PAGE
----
Saturday, September 9, 2017

Beetles, Cockroaches, Isopods, & Whipscorpion Updates!

Well, that Eleodes pupa I showed recently has just matured, and I was right in my assumption that these were Eleodes osculans! 😃

Here are some pictures of the somewhat freshly eclosed adult:

Another pupa eclosed recently as well, and I'm sure many more will follow! Mystery solved as to what species this batch of larvae were, now to see what my E.acuticaudus/E.grandicollis larvae turn into!

I am very happy to announce that one of my Ischnoptera deropeltiformis "Ruby Red" nymphs FINALLY matured into an adult female, it seems like they've been taking forever to grow, certainly longer than I expected! It was definitely worth it though, the female is a beauty, with her dark, blood red wings!

Here are some pictures of her:

It was very hard to take decent pictures of her, and I still don't feel like I've fully captured her coloration right, but these were the best photos I could get. Hopefully a male will mature soon, so I can start breeding these beauties! 😁

My Oniscus asellus "Mardi Gras Dalmatians" have been doing great, and have been breeding rather prolifically as well! I still am seeing a few normal offspring pop up every now and then, but by far the majority of the offspring they are producing are dalmatians!

Here are a few pictures I took last night of a group huddled together on a dead leaf:

I'm so glad this morph was pretty easy to isolate, the coloration seems to be quite variable between individuals, which is neat! I think a few different dalmatian morphs could possibly be isolated from this one strain, so I may do some experimenting in the future, we'll see!

My Mastigoproctus giganteus has been doing very well so far, he/she is really not picky when it comes to food, unlike some of my other predators! I've fed him/her Parcoblatta americana females, Eleodes hispilabris larvae, deformed Embaphion adults, and just the other day, a Panchlora sp. "White" male that was on death's door, I even got some pictures of him/her eating it!

Here they are:

As you can see, he/she's really fattened up since arriving at my door! I really love this species, hopefully mine will continue to do well for me for years to come! 😊

Well, that's going to do it for this post, I hope everyone enjoyed, will see you all soon! 😉

PS: Wow, I just checked, and this is my 300th blog post! 😮 Happy 300th post everybody, can't believe I've written this many, these past few years have really flown by! 😄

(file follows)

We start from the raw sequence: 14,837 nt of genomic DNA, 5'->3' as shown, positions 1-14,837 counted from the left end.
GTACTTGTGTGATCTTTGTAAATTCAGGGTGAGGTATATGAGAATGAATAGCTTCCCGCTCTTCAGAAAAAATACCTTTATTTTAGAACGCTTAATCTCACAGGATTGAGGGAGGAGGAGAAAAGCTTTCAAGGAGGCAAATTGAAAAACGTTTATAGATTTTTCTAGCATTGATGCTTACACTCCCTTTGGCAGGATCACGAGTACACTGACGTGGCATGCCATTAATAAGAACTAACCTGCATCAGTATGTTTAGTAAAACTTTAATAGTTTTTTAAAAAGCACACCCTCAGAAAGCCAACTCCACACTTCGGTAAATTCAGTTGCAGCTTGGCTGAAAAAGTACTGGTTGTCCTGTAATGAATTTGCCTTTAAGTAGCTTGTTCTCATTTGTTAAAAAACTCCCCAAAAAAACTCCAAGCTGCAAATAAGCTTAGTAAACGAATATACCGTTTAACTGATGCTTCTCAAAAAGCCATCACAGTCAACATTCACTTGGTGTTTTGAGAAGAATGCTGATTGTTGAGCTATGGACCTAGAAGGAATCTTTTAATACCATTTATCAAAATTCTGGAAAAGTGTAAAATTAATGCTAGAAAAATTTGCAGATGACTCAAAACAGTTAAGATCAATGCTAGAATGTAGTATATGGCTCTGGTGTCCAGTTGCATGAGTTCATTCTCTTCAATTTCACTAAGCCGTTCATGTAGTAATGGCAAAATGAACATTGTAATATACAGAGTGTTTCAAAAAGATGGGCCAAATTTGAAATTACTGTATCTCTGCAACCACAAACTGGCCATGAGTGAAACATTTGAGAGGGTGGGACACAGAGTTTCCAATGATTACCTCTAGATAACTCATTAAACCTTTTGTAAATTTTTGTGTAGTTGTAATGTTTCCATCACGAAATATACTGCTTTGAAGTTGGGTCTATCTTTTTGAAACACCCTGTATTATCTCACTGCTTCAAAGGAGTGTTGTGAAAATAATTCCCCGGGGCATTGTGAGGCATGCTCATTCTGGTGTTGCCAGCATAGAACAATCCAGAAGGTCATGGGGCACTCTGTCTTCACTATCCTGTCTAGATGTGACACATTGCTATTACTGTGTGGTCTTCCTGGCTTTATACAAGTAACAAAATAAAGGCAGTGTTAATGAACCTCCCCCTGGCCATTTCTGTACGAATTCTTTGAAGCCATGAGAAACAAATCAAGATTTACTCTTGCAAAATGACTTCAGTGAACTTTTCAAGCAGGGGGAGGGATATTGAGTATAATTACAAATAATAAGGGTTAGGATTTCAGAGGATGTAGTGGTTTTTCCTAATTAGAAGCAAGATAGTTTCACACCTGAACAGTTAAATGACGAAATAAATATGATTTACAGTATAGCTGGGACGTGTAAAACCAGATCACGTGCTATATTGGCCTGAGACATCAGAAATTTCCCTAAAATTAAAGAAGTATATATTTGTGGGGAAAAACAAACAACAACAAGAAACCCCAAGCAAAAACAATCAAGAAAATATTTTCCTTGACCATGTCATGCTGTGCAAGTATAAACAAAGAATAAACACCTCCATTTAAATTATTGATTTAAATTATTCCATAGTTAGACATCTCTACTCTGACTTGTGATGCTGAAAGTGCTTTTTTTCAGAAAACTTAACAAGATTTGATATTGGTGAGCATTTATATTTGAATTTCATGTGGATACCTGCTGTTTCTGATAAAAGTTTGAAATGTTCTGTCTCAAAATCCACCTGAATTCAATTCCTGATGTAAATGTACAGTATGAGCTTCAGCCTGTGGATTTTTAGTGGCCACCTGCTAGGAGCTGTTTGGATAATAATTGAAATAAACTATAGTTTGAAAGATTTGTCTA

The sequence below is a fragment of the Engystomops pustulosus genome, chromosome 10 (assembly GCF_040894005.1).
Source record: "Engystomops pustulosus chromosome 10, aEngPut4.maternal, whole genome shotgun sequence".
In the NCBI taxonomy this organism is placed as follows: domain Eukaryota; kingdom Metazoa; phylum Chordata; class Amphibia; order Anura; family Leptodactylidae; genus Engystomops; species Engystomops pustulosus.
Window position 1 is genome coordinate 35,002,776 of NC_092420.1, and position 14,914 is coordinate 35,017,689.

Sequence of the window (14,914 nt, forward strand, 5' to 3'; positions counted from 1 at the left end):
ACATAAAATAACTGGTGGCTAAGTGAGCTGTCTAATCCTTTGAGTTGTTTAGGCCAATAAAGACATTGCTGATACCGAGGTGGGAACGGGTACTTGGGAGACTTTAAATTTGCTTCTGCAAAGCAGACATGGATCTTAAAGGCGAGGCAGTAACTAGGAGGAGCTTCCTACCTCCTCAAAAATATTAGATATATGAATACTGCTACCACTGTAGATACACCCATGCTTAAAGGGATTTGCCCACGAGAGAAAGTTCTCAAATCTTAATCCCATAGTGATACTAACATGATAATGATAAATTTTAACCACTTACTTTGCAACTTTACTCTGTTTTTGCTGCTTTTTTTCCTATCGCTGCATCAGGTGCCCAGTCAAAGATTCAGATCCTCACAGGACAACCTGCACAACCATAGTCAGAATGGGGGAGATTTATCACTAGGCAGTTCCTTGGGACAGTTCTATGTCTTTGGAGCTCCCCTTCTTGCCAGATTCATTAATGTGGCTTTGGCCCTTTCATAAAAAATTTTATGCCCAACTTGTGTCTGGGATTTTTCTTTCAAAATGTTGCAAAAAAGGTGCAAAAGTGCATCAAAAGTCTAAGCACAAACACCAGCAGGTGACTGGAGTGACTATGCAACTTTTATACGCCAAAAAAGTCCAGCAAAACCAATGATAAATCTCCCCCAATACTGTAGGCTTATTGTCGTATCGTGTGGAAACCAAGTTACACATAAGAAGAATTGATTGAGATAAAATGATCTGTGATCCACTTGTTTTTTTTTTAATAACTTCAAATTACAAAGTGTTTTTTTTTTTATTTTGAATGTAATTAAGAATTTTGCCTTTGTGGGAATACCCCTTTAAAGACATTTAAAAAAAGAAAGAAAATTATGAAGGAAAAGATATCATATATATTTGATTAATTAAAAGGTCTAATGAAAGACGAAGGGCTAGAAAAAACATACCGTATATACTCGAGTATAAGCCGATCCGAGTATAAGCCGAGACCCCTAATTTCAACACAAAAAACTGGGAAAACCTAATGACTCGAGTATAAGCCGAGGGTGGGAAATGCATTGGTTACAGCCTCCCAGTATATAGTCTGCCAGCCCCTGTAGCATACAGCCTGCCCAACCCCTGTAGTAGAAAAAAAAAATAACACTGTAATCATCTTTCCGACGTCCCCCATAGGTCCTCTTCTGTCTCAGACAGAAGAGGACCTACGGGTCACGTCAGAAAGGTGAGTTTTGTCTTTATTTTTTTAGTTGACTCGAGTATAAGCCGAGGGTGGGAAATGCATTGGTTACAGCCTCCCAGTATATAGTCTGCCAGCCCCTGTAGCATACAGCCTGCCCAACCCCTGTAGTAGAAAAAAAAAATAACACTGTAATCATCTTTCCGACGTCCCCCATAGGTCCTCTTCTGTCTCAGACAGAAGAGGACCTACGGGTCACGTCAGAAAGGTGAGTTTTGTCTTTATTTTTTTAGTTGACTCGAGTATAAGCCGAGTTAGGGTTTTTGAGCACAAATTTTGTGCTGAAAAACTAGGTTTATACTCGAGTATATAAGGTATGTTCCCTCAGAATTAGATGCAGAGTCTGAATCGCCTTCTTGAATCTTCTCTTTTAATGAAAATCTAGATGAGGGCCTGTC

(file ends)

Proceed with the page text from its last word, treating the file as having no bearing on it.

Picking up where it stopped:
1. "They are all so pretty" seems to have lost its essence due to overuse, but honey-colored sandroaches and glistening red wings truly deserve the phrase.

  2. Edit: I saw the words "deformed Embaphion adults". I wonder if the high rate of non-genetic deformities in captive beetles occurs in nature, with deformed insects being killed or eaten, or it is a husbandry issue. I know teneral insect wings are soft and can be dented easily, but in my Zophobas-keeping experience I have seen a hollow antenna, "balloonified" elytron, and other issues.

    1. Indeed, they really are quite beautiful! :)

      I get very few deformed Tenebrionid individuals nowadays, due to improved pupal setups, I still get them from time to time though, it usually seems to be either genetic issues, (wings that never expand at all, really tiny legs, etc.), or because the beetle molted incorrectly due to an improperly constructed or collapsed pupal cell, (bent or dented elytra for example). I don't know exactly what causes the "balloonified" elytra, but I have seen that once or twice, it's quite grotesque.

    2. Misshapen elytra can be caused by teneral softness, but things like hollow yellow antennae and tiny legs are not. I have seen such things multiple times in my Zophobas-keeping career, and they are far too common to be mutations.

      I have a strong suspicion that deformities of all kinds are caused by not just mismolts, but developmental issues related to improper husbandry (poorly fed larvae cannot properly grow when metamorphosing?).

    3. Yes, many injuries can be caused by teneral softness, which is why you have to be very careful with them when they are in that state. Sometimes if they molt on their backs, they get flattened wings or similar deformities.

      I rarely get deformed Zophobas, most of my adults come out fairly perfect, sometimes with the elytra split at the bottom, but otherwise perfect.

    4. Thanks for the info. I will now begin assuming that weird things like hollow antennae are caused by improper care as a larva, since my Zophobas did run into some major issues at the time.

    5. That is probably the case, seems rather reasonable.

  3. Congratulations on your 300th post...we will be following all your whip scorpion stuff for sure. We are newer at keeping our 2 little ones and are looking forward to seeing them with their little red 'boxing gloves' grow lol. They are such an interesting species!!!